Invest time and effort with external providers

  • The client-law firm relationship will change considerably in the next decade
  • The onus will be on law firms to adapt
  • Clients are likely to have more power over advisers

The relationship between clients and law firms will change considerably in the next decade, thanks to automation, cost pressures and the effect of harmonisation of laws and procedures. As service providers, the onus will be on law firms to adapt – as discussed in our report on trademark practitioners.

However, in-house trademark counsel will also need to think more strategically about which outside advisers (counsel and other service providers) to work with, how to do so and what kind of service they want. Law firms are generally good at responding to instructions and managing issues that arise, but not always good at what one in-house counsel refers to as “creative thinking and trying to understand problems”.

Moreover, clients may find they have more power over advisers. It will become easier to move files around, and new types of law firm and service provider such as IP-PORTUNITY will try to tempt clients away from existing providers. Law firms are also more likely to be investing in building IT systems tailored to particular clients or groups, possibly even jointly with clients. In-house counsel should take any such opportunities to shape the development, as one counsel argues: “You need to invest the time and effort to get it built, put data into the system and set up the processes you want. There is an investment to be made in educating people and software.” What is more, as one interviewee cynically describes, when it comes to renewing instructions, this might give clients more leverage in discussing fees – if a law firm has put a lot of money into building a tailored system, they will not want the client to move to a firm down the road.

Table 1. Which geographical areas do you think will become more important?

China83.33%
India55.56%
Asia (excluding China and India)55.56%
Africa44.44%
Middle East22.22%
Europe16.67%
North America11.11%
Australasia5.56%
Latin America0.00%

Where will the next big markets be?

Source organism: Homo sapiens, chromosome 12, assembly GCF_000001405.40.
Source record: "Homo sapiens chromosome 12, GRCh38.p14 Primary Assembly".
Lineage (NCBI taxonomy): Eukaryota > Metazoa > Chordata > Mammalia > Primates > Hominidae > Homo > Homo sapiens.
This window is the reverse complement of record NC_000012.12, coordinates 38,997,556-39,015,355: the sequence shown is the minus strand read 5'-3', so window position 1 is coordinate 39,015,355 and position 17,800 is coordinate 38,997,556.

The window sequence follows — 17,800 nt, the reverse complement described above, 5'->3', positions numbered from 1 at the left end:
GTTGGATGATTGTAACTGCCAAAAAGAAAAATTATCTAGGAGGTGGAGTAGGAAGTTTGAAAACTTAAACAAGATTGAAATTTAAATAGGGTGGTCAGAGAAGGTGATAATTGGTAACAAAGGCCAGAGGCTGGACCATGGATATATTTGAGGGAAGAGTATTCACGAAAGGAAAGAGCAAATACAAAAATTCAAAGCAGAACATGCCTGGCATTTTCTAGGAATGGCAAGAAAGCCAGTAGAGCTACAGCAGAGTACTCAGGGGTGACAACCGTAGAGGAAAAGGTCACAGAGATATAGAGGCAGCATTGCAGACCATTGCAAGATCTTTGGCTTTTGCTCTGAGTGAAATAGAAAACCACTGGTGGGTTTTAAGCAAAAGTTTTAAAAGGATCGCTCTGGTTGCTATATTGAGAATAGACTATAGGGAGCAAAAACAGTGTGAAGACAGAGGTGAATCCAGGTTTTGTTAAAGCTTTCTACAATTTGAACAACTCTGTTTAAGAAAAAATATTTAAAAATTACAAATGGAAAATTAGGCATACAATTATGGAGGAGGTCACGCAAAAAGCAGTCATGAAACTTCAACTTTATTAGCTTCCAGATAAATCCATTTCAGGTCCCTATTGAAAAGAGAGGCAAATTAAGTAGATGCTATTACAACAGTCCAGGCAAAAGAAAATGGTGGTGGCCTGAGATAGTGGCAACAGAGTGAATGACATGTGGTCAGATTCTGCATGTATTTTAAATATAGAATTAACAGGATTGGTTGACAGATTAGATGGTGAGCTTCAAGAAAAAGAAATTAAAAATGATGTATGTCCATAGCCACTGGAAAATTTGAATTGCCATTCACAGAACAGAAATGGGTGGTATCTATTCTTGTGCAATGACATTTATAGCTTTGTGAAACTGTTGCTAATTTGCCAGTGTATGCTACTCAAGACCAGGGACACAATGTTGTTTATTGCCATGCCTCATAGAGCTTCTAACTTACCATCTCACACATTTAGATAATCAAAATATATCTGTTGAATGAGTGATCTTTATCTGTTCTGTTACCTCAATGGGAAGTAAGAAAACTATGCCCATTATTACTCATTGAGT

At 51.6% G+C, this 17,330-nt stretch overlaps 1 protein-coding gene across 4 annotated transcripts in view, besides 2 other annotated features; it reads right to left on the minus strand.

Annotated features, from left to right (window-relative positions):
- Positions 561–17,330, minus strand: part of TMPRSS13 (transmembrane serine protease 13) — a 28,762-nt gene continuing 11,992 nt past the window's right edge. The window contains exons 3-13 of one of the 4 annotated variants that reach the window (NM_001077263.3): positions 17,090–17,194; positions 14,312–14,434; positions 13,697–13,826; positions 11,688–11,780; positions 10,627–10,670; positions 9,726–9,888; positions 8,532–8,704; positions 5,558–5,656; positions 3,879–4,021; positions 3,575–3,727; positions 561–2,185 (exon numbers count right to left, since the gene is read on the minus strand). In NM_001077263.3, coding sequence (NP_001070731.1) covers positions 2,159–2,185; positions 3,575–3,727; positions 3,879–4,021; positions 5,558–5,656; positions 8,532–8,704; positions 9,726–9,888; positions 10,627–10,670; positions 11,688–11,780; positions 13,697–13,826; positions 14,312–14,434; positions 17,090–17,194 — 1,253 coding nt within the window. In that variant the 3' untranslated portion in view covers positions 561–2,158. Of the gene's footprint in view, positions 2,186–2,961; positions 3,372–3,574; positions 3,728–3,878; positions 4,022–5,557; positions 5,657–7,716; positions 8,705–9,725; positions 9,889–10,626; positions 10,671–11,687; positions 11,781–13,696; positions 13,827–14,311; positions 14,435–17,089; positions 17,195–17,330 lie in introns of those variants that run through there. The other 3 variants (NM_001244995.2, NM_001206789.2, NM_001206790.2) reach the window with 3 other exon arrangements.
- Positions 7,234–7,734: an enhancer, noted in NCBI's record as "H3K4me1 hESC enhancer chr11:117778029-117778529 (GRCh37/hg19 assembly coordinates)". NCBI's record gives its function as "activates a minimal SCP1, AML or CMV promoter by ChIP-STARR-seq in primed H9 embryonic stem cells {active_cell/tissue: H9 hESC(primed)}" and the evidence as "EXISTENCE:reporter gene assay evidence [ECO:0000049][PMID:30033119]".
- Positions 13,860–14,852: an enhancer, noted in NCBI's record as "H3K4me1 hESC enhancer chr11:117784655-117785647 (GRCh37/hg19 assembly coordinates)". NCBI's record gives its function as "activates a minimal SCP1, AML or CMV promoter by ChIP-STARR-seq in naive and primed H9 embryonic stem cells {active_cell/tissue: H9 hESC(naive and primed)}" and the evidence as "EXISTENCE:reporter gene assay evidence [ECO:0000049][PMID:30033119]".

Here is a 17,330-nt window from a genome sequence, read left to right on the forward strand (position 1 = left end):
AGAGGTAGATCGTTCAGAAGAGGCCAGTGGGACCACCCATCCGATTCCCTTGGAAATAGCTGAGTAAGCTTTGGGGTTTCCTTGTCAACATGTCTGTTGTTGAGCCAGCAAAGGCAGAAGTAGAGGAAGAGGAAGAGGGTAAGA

Eastern Europe – the economies of the EU member states in Central and Eastern Europe are likely to grow over the next decade and will provide opportunities to extend brands that are established in major markets such as France and Germany. The bigger countries – Czech Republic, Hungary and Poland – provide the most opportunities.

China – no trademark owner can afford to ignore China, due to the size of its market and its role as a manufacturing centre, although other countries in the region may take up that mantle in due course. In the future, companies throughout the world will regard a Chinese trademark as essential, and more products will be launched to target or prioritise the Chinese market. The difficulties in the country – including huge volumes of applications, unpredictable enforcement and the threat of bad-faith applications – will have to be negotiated.

Middle East and Turkey – the Middle East region will become a more important market, particularly for luxury goods, but also as a transit point between Asia and Europe and Africa, particularly with the development of the One Belt, One Road initiative. Trademark owners face particular challenges here today, including cultural and linguistic barriers to certain brands, high official fees, lack of harmonisation and mixed enforcement efforts, so improvements are anticipated.

Africa – much of the research conducted for this report predicted substantial growth in Africa – not only in large markets such as Egypt, Nigeria and South Africa, but also the next tier of countries, for example, Botswana, Ethiopia, Ghana and Kenya. Young populations will drive demand for products in sectors such as telecoms, entertainment and luxury goods. But will the infrastructure of offices, agencies and courts be able to guarantee trademark protection?

Mexico – as one of the few Latin American countries to be a member of the Madrid System, and given its new trading relationship with the United States and Canada, Mexico should be more attractive to brand owners. It is also a good base for expansion in Latin America and the Caribbean, although it is notable that no respondents in our survey identified Latin America as an area that is likely to become more important (see Table 1).

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